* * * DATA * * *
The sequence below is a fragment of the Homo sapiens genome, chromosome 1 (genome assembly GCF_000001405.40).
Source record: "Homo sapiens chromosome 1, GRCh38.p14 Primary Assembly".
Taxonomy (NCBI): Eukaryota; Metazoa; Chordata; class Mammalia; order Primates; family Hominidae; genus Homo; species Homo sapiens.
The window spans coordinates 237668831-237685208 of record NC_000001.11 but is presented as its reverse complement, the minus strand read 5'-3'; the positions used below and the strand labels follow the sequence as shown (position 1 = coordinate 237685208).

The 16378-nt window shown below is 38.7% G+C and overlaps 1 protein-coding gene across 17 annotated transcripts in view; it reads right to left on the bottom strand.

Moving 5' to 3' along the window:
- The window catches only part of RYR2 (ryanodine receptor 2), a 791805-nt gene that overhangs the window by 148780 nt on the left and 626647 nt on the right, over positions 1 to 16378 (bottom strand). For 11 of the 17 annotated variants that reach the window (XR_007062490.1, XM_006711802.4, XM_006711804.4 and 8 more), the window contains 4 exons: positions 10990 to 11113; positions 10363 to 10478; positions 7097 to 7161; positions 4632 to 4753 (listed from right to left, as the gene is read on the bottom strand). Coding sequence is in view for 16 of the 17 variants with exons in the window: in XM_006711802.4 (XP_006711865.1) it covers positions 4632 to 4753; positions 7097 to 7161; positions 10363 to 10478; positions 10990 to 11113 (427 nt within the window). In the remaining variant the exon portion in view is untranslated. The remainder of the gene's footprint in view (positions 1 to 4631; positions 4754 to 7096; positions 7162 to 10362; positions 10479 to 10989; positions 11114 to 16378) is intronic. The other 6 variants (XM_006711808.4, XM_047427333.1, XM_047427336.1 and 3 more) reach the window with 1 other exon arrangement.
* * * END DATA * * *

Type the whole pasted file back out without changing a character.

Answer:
The sequence below is a fragment of the Homo sapiens genome, chromosome 1 (genome assembly GCF_000001405.40).
Source record: "Homo sapiens chromosome 1, GRCh38.p14 Primary Assembly".
Taxonomy (NCBI): Eukaryota; Metazoa; Chordata; class Mammalia; order Primates; family Hominidae; genus Homo; species Homo sapiens.
The window spans coordinates 237668831-237685208 of record NC_000001.11 but is presented as its reverse complement, the minus strand read 5'-3'; the positions used below and the strand labels follow the sequence as shown (position 1 = coordinate 237685208).

The 16378-nt window shown below is 38.7% G+C and overlaps 1 protein-coding gene across 17 annotated transcripts in view; it reads right to left on the bottom strand.

Moving 5' to 3' along the window:
- The window catches only part of RYR2 (ryanodine receptor 2), a 791805-nt gene that overhangs the window by 148780 nt on the left and 626647 nt on the right, over positions 1 to 16378 (bottom strand). For 11 of the 17 annotated variants that reach the window (XR_007062490.1, XM_006711802.4, XM_006711804.4 and 8 more), the window contains 4 exons: positions 10990 to 11113; positions 10363 to 10478; positions 7097 to 7161; positions 4632 to 4753 (listed from right to left, as the gene is read on the bottom strand). Coding sequence is in view for 16 of the 17 variants with exons in the window: in XM_006711802.4 (XP_006711865.1) it covers positions 4632 to 4753; positions 7097 to 7161; positions 10363 to 10478; positions 10990 to 11113 (427 nt within the window). In the remaining variant the exon portion in view is untranslated. The remainder of the gene's footprint in view (positions 1 to 4631; positions 4754 to 7096; positions 7162 to 10362; positions 10479 to 10989; positions 11114 to 16378) is intronic. The other 6 variants (XM_006711808.4, XM_047427333.1, XM_047427336.1 and 3 more) reach the window with 1 other exon arrangement.